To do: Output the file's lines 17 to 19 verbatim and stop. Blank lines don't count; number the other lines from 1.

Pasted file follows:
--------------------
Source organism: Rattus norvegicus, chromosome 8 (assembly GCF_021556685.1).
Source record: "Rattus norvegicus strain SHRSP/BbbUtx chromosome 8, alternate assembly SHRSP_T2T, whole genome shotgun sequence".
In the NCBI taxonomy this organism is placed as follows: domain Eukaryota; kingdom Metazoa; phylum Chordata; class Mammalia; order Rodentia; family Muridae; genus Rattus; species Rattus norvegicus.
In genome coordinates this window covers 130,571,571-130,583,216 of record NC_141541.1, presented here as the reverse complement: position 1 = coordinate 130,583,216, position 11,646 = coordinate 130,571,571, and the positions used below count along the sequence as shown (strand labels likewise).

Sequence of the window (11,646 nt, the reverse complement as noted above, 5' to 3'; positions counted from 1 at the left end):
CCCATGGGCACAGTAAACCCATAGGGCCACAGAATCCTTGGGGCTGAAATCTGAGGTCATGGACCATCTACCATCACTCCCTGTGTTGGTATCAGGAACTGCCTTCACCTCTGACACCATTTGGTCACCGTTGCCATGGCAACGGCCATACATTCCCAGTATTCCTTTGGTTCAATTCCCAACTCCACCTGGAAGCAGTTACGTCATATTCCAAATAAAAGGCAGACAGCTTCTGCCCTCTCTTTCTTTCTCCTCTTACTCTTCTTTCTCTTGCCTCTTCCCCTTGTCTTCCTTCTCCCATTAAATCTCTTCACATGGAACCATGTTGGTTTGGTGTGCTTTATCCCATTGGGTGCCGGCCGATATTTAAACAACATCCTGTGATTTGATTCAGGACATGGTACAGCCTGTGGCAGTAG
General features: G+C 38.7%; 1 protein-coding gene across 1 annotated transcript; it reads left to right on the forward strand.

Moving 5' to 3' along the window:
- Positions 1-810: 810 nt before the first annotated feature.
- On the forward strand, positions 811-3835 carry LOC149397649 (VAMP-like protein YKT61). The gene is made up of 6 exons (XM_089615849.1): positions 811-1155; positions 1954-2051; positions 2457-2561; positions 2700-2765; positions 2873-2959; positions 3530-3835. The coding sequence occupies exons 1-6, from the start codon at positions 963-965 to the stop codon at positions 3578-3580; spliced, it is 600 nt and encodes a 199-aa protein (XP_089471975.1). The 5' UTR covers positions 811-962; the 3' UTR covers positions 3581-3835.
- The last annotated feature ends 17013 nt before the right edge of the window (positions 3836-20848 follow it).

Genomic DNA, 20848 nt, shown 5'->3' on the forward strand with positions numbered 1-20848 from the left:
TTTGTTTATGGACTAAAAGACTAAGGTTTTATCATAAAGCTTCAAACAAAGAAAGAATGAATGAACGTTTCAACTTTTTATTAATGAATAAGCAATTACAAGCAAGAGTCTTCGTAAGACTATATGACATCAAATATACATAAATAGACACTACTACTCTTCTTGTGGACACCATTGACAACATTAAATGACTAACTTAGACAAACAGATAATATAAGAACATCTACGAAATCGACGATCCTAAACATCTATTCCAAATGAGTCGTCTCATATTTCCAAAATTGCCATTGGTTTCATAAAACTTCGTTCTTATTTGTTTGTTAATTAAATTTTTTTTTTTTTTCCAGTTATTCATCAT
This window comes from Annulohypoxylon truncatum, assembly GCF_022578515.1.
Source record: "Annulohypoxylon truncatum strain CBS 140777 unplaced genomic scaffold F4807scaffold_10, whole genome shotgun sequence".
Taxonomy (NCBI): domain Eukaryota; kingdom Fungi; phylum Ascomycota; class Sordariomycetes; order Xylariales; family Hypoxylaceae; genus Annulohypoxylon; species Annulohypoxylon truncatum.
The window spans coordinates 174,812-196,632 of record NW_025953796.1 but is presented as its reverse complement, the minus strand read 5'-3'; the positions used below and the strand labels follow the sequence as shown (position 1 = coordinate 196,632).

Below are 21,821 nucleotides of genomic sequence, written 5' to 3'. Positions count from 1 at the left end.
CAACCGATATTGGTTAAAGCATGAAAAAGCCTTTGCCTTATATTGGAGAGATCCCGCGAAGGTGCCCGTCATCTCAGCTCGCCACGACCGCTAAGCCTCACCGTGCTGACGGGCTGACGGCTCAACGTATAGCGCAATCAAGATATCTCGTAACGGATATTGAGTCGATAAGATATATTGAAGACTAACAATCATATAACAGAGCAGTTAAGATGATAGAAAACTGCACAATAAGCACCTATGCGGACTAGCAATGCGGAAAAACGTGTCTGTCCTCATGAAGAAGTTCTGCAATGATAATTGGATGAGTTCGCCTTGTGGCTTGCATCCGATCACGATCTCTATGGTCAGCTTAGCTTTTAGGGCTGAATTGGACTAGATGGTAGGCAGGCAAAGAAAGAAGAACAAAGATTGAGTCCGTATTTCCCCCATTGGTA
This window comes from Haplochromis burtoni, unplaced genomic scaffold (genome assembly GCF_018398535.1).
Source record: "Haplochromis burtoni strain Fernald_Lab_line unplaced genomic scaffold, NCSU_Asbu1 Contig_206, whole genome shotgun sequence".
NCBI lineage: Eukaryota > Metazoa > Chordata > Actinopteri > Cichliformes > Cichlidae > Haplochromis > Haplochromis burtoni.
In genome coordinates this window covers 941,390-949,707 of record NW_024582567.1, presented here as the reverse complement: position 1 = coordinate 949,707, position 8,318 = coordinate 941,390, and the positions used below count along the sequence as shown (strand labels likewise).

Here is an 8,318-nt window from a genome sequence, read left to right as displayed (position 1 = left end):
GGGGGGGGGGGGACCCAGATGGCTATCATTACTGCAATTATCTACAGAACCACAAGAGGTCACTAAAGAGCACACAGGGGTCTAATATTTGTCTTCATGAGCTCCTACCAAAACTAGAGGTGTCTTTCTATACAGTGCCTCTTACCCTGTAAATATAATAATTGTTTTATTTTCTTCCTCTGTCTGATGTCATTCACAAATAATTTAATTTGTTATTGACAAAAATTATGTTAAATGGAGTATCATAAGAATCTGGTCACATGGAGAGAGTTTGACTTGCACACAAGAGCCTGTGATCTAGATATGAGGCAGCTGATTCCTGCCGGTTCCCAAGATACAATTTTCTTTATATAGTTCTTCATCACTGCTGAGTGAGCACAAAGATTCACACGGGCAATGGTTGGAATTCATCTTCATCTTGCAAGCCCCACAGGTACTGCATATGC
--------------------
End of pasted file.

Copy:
The window spans coordinates 174,812-196,632 of record NW_025953796.1 but is presented as its reverse complement, the minus strand read 5'-3'; the positions used below and the strand labels follow the sequence as shown (position 1 = coordinate 196,632).

Below are 21,821 nucleotides of genomic sequence, written 5' to 3'. Positions count from 1 at the left end.
CAACCGATATTGGTTAAAGCATGAAAAAGCCTTTGCCTTATATTGGAGAGATCCCGCGAAGGTGCCCGTCATCTCAGCTCGCCACGACCGCTAAGCCTCACCGTGCTGACGGGCTGACGGCTCAACGTATAGCGCAATCAAGATATCTCGTAACGGATATTGAGTCGATAAGATATATTGAAGACTAACAATCATATAACAGAGCAGTTAAGATGATAGAAAACTGCACAATAAGCACCTATGCGGACTAGCAATGCGGAAAAACGTGTCTGTCCTCATGAAGAAGTTCTGCAATGATAATTGGATGAGTTCGCCTTGTGGCTTGCATCCGATCACGATCTCTATGGTCAGCTTAGCTTTTAGGGCTGAATTGGACTAGATGGTAGGCAGGCAAAGAAAGAAGAACAAAGATTGAGTCCGTATTTCCCCCATTGGTA